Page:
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Types in Mathematica thread

  • To: mathgroup at
  • Subject: [mg62708] Types in Mathematica thread
  • From: "Kris Carlson" <carlsonkw at>
  • Date: Fri, 2 Dec 2005 05:53:06 -0500 (EST)
  • Sender: owner-wri-mathgroup at

Steve Hatton's post [mg62698] Re: Types in Mathematica:

I believe most people here will agree that Mathematica is not a strongly
typed programming language.  In order for us to believe such a thing, we
have to have a notion, however vague, of a strongly typed variant of
Mathematica.  What I really wanted to get at in starting this thread is
what that strongly typed Mathematica might be, and what strengths and/or
flaws it would have.  

Rather than trying to address each of the items listed below right now, I am
going to post them as potential points of discussion.  I really cannot
address the questions myself without further thought.

What would a type system in Mathematica be?

What might be gained by having a type system in Mathematica?  

What might be lost?  

To what extent /does/ Mathematica have a type system?  

To what extent can a type system be implemented within Mathematica without
modifying the language?

How would a type system in Mathematica be similar to one in another

How would a type system in Mathematica differ from one in another language?

My message:
Hmmm, most of you know more than I do about Mathematica and programming but
it seems this thread missed some of the mark. I'm harking to Murray's email
because he gave the best answer. Please correct me where I'm wrong. A long
post but I'm trying to be thorough.

1. Everything is an expression, which is wonderful in its simplicity. Thus
since everything is of the form head[body], everything is typed in at least
one way via the head, and everything can be tested for its type, eg, with

2. Where the appropriate head is built in to Mathematica, arguments can be
type-tested via x_Integer, x_Real, etc., and in general, x_head. 

3. The language provides for the easy creation of our own heads, as simply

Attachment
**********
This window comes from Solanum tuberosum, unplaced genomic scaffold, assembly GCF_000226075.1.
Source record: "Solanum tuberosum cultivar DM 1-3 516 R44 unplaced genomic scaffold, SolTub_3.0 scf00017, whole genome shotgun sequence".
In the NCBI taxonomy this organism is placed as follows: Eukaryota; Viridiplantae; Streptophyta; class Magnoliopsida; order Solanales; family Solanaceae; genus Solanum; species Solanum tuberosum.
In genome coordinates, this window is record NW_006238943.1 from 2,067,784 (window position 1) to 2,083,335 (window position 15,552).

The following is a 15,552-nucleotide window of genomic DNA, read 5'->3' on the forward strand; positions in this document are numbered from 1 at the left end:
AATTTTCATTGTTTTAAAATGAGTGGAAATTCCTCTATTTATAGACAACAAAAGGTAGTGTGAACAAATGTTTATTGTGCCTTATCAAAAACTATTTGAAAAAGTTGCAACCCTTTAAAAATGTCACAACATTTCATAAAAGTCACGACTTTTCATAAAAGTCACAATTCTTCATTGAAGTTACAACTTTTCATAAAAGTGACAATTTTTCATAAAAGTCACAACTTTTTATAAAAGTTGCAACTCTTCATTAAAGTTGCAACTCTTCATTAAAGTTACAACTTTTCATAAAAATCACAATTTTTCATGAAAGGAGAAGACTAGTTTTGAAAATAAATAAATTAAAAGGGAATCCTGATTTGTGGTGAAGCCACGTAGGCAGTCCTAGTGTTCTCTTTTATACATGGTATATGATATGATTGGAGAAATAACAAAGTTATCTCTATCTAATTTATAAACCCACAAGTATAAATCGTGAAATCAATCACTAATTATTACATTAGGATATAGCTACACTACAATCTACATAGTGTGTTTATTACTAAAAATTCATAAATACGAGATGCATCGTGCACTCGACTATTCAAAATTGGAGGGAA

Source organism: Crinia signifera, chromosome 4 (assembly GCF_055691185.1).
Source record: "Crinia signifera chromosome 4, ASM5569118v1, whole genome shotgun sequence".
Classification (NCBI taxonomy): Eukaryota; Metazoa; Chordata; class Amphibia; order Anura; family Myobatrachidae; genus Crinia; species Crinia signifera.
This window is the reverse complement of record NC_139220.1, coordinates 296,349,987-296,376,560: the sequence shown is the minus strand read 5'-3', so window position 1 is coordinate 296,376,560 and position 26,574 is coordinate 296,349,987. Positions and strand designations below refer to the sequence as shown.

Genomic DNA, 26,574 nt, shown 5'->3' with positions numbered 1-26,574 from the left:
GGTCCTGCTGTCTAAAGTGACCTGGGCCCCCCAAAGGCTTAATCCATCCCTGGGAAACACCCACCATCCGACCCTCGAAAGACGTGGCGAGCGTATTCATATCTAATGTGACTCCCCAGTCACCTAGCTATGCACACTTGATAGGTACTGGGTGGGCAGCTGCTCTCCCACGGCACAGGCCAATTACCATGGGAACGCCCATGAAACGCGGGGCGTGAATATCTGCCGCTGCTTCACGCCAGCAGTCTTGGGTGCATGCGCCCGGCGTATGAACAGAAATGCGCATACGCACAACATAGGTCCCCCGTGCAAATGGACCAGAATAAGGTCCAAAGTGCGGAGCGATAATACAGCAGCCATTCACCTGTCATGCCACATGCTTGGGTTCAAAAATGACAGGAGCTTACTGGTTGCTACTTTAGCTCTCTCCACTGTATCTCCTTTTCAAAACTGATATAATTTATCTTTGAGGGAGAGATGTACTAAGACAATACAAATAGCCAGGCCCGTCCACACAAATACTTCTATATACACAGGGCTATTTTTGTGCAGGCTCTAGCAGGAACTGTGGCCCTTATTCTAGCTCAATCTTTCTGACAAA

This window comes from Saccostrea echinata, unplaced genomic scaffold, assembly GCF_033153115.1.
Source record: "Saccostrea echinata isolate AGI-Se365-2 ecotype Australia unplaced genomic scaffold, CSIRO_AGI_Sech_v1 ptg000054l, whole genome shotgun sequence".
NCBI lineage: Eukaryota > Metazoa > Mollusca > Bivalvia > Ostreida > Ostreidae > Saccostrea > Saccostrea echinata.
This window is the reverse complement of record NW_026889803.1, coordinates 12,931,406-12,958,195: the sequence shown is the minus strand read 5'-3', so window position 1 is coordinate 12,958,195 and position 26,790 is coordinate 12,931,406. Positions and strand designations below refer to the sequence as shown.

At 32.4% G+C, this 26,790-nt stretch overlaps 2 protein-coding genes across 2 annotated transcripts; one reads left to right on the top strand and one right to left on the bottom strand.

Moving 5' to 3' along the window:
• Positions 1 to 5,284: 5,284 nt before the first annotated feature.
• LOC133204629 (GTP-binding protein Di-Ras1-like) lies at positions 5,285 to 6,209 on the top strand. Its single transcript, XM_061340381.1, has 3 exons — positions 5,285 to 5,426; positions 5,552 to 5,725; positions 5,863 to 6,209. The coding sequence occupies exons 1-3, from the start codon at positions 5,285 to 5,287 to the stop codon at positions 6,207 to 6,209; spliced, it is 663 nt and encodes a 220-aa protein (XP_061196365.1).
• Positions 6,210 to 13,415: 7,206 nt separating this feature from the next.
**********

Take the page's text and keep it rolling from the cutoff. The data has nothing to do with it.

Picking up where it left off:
as writing head[expr] (no error message!), which we would commonly do when
creating a datatype. These can be tested with x_head or Head[expr].

4. There are other built in type tests that rely on other tests than Head:
NumberQ, NumericQ, IntegerQ, EvenQ, OddQ, PrimeQ; ArrayQ, VectorQ, MatrixQ
(for these there are nice element tests, too), PolynomialQ (element tests).
There are built in "structural" tests, and I mention these for the reason
mentioned next: SameQ, UnsameQ, OrderedQ, MemberQ, FreeQ, MatchQ, ValueQ,
AtomQ. With these, argument-testing syntax is f[x_?testQ]. q.v. Section

5. Mathematica excels in pattern-matching, which in one form or another
(little pun there), is what all these other tests do. There are many
built-in high level pattern matching functions and devices. Since we can
write our own pattern tests, data typing is limited only by our own
ingenuity. Thus, overall, the type-testing and automatic conversion facility
in Mathematica exceeds what I have seen rigidly implemented in other
languages (I hasten to say I am not broadly educated in other languages.)

6. Taking a statement from Maeder a bit out of context, "In general, such
[devices] are powerful tools for proving the correctness of an
implementation." He said it in regard to constructors and selectors acting
on datatypes. (M220 v1.1, Datatypes)

7. Downvalues are "default" function structures, or "common" functions, or
"built-in function" structures, or "broadest class" functions. Upvalues are
"special case" functions, or "user-defined" functions / modifications of
built-in or default functions, or "narrow-case" functions, or
"context-dependent" functions. (This latter is especially important for AI
and for a general understanding of the universe.)

Mathematica must evaluate special- or narrow-case functions before more
general ones or the more general ones would shadow the narrower ones and
they would never be seen. Because syntactically Mathematica evaluates from
the 'inside out', we wrap the more specialized definitions within broader
ones: f[ g[x] ], where f is broader than g. Now quoting from Maeder (and
pardon giving it in extenso but I assume most of you don't have access to
M220 if I give just a pointer):

What is overloading? Mathematica does not provide functions such as plusII[
i1_Integer, i2_Integer], plusRR[ r1_Real, r2_Real ], plusRI[ r_Real,
i_Integer }, and so forth. You would not be using it if it did [because it
would be a big pain in the rear like we find in other "strongly typed"
languages--KWC]. You simply write

In[1]:= 1.1 + 2/3

Out[1]= 1.76667

and expect it to work.

The standard arithmetic operations are overloaded: they work with data of
many different types and perform conversions as necessary.

A Template for Overloading. To extend standard operators, such as Plus,
Times, and Power, for a new data type with head h use an upvalue

h /: x_h + y_h := plusHH[ x, y ]

where plusHH[ x, y ] is either an auxilary function you wrote, or a simple
one-line expression.

For automatic type conversion, use definitions like

h /: x_h + i_Integer := plusHI[ x, i ]

or reuse existing code,

h /: x_h + i_Integer := x + makeH[ i ]

where makeH[ i ] is a constructor (type converter) that turns in integer i
into a h data element.

8. All the above being said, my conclusion is that Mathematica is a superior
language designed and implemented by superior intellects. As Andrzej just
said, post a problem to MathGroup before assuming Mathematica can't do


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